While living in Berlin is an unforgettable experience, that doesn’t mean it comes without its challenges for internationals, however. That’s why The Local has partnered with Berlin Partner for Business and Technology, the city’s public-private development partnership, to explore the experiences of three international people living and working in the German capital. 

From the level of English to digitalisation, we’re also inviting you to make your voice heard on how Berlin could become even more welcoming to new arrivals. 

Want to make Berlin an even better place for internationals? Take the 5-minute Talent Berlin Survey (one reader who completes it will win two years of free access to The Local Germany)

Photos: Getty Images

Hurdles and challenges

Problems securing accommodation, lack of clarity in regards to visas and long waiting times for appointments were some of the concerns voiced by Claire Waggoner, an American copywriter who moved to Berlin in 2019.

Although she loves life in the capital for its vibrancy and cultural heritage, she states: “Making the choice to move here was pretty much the only ‘easy’ thing about moving from the US to Germany. There were two major challenges: securing an apartment and getting the ‘letters of intent’ required for my freelancer’s visa.

“If I could have spoken with a government employee before my visa appointment, I would have been much more confident going into that initial appointment.”

Priyanka Nair, originally from India, came to Berlin in 2016 to study an MBA, before moving into HR. She says she faced similar challenges. 

“I could manage with the bureaucracy as I spoke German but wondered how those who couldn’t speak the language would manage,” she says. “Getting appointments with different agencies was difficult. I sat up late looking for appointments at government offices like the foreign or registration offices.

“Like for everyone, finding accommodation was the hardest part.”

Having said that, Priyanka is hugely enthusiastic about the city she now calls home and the opportunities to integrate by getting involved with group activities.

“Do you like Improv? There are meetups weekly. Want to stand up for a cause? There are various demonstrations you can participate in. Love sport? You can join any sports club or do a marathon. The point is, there is something for everyone here. You can be whoever you want.”

Create the Berlin you want to live and work in: take the Talent Berlin Survey (for every completed survey, Berlin Partner will plant a tree)

Share your views and experiences

The examples above are some of the hurdles that Berlin Partner – a partnership between the city government and local business – wants to learn more about. To reach out to the many internationals who have made the city their own, Berlin Partner has created the new Talent Berlin Survey.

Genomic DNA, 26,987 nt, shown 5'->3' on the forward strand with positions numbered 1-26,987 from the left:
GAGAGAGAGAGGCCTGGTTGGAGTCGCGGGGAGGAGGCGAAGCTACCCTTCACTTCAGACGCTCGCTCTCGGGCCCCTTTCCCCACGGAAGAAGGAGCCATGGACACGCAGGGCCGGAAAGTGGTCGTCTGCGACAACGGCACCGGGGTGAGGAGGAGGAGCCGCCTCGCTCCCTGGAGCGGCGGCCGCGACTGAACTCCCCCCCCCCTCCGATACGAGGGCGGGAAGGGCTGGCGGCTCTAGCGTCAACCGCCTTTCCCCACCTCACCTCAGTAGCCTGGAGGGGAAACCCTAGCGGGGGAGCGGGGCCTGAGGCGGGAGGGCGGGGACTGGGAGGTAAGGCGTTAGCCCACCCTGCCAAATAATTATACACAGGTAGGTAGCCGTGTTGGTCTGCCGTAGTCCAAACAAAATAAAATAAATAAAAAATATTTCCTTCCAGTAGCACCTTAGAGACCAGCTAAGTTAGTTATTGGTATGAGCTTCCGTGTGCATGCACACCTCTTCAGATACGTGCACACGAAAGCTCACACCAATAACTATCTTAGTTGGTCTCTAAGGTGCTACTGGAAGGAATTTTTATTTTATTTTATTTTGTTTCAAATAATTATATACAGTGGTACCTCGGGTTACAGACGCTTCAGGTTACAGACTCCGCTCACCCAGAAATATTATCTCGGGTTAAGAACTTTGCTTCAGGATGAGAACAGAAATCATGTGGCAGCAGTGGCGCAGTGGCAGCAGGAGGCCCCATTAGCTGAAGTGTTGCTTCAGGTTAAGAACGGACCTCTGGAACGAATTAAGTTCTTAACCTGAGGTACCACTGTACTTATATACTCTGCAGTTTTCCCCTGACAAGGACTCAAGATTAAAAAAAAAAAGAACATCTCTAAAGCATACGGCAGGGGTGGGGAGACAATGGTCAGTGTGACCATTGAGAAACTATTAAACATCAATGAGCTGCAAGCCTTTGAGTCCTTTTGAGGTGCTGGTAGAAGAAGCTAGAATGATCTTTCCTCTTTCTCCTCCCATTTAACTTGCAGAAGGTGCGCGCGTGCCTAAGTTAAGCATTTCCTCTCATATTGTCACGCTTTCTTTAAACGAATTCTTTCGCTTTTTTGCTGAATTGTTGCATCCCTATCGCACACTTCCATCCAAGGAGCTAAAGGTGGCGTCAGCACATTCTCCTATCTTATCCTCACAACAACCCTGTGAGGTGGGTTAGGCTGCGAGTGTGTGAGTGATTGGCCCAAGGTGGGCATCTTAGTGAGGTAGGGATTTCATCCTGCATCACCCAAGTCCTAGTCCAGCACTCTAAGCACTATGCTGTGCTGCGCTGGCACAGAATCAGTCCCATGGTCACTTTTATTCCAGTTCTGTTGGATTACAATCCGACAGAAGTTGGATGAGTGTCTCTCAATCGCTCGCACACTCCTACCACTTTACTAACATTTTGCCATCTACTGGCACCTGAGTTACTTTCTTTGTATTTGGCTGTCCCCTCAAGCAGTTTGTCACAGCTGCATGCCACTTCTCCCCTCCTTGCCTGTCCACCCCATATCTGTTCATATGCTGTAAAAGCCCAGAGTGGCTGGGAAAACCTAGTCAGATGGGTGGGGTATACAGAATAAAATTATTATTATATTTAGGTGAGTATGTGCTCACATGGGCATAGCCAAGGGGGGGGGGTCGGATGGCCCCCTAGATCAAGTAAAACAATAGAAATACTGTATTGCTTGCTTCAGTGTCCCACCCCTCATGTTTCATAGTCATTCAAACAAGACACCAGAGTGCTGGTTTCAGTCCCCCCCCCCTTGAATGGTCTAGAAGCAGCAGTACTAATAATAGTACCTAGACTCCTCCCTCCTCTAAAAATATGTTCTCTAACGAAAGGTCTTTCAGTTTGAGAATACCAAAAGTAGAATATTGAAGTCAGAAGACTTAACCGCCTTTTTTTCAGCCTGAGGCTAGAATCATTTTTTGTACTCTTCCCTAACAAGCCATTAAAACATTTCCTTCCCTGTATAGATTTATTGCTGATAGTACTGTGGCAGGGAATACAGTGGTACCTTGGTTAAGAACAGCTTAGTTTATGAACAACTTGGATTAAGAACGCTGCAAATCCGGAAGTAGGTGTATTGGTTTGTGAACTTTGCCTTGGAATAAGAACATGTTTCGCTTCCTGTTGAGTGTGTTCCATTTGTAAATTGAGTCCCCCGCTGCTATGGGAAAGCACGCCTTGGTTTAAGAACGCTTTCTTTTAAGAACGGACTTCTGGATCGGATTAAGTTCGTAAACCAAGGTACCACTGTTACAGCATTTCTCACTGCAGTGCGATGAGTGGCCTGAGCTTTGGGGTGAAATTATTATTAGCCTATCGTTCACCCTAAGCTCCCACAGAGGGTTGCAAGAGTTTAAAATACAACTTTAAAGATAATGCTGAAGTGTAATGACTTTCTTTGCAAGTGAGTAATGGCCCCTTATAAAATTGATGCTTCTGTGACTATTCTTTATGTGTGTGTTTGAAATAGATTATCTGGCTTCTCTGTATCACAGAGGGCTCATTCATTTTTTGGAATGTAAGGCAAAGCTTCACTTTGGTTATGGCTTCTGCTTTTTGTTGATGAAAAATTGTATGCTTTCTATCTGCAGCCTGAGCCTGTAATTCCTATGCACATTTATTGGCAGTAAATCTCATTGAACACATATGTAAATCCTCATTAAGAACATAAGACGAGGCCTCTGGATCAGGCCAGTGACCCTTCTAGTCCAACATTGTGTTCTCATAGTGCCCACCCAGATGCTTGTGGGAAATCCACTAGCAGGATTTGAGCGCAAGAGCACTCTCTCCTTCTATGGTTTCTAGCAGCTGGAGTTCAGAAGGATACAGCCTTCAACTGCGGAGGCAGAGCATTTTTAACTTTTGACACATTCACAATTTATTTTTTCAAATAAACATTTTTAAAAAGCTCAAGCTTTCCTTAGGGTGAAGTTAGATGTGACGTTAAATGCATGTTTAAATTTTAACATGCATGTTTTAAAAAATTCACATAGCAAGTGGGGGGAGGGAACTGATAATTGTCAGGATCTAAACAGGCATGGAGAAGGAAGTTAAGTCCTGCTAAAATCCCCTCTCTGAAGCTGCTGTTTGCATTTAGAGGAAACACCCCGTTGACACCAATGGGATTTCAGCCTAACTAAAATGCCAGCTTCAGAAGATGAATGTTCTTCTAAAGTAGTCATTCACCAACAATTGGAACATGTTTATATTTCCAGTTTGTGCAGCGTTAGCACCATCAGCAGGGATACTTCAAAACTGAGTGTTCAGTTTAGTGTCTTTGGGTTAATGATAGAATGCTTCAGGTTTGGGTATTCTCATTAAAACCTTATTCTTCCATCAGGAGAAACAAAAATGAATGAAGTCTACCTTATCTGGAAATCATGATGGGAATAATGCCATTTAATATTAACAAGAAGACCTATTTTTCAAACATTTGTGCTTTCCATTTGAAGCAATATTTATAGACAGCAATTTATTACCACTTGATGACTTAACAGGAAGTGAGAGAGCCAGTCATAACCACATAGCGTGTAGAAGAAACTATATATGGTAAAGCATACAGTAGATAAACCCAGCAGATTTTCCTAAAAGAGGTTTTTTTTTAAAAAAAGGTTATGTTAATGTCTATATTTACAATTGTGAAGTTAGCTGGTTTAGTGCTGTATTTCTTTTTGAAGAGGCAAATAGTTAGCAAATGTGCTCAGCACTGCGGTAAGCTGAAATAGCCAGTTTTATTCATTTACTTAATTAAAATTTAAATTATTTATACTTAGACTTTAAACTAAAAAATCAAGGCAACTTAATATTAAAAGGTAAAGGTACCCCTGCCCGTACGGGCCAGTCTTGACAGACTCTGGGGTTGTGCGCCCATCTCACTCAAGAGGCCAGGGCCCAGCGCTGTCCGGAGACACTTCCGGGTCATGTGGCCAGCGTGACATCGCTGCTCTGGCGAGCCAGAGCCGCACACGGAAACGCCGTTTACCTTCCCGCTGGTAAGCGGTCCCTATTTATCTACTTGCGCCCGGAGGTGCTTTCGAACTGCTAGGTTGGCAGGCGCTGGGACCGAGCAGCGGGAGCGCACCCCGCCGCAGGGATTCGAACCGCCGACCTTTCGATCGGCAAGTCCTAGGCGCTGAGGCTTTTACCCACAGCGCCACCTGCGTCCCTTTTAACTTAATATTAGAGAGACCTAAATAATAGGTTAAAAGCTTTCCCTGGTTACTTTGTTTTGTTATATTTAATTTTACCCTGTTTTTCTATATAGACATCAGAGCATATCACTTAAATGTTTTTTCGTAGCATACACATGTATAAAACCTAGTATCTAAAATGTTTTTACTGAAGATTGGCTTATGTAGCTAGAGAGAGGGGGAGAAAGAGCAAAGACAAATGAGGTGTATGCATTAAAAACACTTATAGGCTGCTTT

The short, confidential survey gives you the chance to share your view of life in Berlin, so you can help shape and improve all the important aspects of the relocation and settling in process. It’s a unique opportunity to tell the state government how you think Berlin can become a more welcoming city for international newcomers like yourself.

“Berlin is the most international city in Germany, and it’s changing all the time,” says Burkhard Volbracht, Head of Unit Talent International at Berlin Partner. “From my experience, we’ve seen a lot of people come to Berlin in recent years – and the government thinks that they’re all settling in smoothly.

“We feel that this is the wrong picture. Some people do struggle and have problems, and they do need the right person to speak with, or the right door to open. What we at Berlin Partner want to identify are concrete points where we can be better – for example, language competencies or better digital services. We want to be able to roll out the red carpet, in a sense.

“We think that this is the first opportunity for those coming to Berlin to really tell us how they found moving to the city”.

Mo Moubarak
Claire Waggoner
Priyanka Nair

Shape Berlin’s future (in just five minutes!)

Have you moved to Berlin to work, or are you in the process of moving? Here’s your chance to help build the kind of city that suits both your career and lifestyle needs.

Spending five minutes to complete the survey will not only help build a friendlier, more inclusive German centre of innovation, but for every survey completed, Berlin Partner will plant a tree, contributing to sustainability efforts in the Berlin area.

The Local is also offering a two-year membership for one reader that completes the survey – that’s two years of insider insights, advice and explainers for life in Germany.

Want to help shape Berlin’s future in just 5 minutes? Take the Talent Berlin Survey. One lucky reader who completes the survey will receive two years of free access to The Local Germany